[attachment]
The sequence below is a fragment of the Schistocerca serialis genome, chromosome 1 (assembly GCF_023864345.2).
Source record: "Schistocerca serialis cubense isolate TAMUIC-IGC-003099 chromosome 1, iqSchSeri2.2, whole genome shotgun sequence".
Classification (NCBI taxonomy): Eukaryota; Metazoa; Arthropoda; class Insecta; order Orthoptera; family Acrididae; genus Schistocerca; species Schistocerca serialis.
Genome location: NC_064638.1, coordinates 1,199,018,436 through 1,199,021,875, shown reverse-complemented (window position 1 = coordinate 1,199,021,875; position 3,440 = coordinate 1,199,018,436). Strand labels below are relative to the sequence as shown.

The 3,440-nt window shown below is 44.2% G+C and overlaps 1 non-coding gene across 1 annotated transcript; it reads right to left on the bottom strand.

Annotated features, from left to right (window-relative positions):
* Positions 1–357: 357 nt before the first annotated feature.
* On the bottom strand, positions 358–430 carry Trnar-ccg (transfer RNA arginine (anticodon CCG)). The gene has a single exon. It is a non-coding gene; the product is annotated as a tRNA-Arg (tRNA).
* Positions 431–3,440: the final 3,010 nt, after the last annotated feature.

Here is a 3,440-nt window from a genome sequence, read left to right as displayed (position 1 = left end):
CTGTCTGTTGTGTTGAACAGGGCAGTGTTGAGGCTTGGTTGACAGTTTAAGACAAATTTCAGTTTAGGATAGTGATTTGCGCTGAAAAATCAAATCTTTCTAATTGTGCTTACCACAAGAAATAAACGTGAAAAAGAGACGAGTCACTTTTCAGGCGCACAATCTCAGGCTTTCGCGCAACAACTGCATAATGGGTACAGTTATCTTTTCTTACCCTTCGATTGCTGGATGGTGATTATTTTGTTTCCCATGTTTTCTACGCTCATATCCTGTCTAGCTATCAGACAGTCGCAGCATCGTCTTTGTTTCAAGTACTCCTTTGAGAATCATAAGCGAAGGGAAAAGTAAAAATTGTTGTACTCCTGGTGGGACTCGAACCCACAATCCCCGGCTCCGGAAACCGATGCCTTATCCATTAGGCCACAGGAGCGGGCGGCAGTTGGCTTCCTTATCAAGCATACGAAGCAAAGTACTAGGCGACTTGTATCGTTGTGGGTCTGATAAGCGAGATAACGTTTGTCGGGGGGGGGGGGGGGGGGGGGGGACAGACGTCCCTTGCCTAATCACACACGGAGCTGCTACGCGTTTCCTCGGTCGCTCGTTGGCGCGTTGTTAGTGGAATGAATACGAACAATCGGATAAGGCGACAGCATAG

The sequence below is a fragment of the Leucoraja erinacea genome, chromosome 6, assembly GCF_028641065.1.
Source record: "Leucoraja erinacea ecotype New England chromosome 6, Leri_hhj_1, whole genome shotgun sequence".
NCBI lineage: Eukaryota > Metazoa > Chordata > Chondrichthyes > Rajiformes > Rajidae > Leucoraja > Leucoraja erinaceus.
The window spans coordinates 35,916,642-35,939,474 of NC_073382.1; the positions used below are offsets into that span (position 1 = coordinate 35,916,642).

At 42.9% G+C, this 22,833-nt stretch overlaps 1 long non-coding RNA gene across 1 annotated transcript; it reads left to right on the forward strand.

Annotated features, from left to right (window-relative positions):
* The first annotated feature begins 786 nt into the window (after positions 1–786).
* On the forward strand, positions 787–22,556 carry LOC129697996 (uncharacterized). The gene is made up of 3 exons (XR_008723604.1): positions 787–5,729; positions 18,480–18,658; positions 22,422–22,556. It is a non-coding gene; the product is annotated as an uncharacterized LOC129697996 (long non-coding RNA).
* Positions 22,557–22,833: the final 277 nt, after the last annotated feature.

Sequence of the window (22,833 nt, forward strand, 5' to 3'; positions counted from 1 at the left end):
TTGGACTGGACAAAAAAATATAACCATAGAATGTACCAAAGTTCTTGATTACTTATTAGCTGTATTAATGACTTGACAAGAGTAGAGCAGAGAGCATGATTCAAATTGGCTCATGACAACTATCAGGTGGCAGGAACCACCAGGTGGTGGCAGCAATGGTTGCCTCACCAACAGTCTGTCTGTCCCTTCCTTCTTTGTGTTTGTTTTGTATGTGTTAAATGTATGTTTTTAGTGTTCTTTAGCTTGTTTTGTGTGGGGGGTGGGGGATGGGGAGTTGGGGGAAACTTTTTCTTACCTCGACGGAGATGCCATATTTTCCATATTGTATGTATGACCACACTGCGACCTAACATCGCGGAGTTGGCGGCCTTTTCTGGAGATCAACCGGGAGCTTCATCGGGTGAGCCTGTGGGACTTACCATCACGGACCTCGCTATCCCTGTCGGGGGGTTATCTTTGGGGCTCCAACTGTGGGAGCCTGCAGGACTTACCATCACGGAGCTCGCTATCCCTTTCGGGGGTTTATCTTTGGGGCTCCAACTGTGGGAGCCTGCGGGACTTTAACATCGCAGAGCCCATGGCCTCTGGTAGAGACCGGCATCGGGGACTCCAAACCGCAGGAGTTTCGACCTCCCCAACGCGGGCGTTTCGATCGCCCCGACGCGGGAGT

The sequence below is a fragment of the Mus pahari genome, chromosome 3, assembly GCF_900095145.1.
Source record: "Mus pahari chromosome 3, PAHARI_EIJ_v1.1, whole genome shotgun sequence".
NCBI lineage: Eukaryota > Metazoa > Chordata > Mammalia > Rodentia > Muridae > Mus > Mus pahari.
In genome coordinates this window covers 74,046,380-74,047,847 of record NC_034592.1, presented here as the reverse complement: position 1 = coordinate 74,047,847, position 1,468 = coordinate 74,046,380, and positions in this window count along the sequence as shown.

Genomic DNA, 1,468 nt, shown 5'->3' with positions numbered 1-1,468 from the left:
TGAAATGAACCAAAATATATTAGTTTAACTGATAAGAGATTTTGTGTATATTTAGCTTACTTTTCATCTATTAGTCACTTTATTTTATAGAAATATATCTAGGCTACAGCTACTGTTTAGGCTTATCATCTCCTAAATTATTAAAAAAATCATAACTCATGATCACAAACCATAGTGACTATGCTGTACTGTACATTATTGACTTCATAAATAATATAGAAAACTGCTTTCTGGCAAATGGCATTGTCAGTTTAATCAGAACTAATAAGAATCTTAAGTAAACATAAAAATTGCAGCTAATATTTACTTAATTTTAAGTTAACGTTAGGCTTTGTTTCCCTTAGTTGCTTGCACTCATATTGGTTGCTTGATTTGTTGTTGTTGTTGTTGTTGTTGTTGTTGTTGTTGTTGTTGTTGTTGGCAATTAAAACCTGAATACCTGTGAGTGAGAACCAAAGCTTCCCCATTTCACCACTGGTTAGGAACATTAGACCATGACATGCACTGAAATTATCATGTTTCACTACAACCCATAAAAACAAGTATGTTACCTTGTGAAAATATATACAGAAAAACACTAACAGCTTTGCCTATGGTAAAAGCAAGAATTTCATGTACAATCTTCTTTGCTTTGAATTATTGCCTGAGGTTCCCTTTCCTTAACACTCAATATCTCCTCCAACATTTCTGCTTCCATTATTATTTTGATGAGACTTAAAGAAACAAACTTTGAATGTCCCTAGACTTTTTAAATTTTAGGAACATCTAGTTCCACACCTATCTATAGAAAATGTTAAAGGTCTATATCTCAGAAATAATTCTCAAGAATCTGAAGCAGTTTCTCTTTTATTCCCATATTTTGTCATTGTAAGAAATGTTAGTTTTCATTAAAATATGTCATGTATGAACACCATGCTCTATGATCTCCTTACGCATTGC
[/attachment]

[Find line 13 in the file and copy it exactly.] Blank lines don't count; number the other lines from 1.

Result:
Source record: "Leucoraja erinacea ecotype New England chromosome 6, Leri_hhj_1, whole genome shotgun sequence".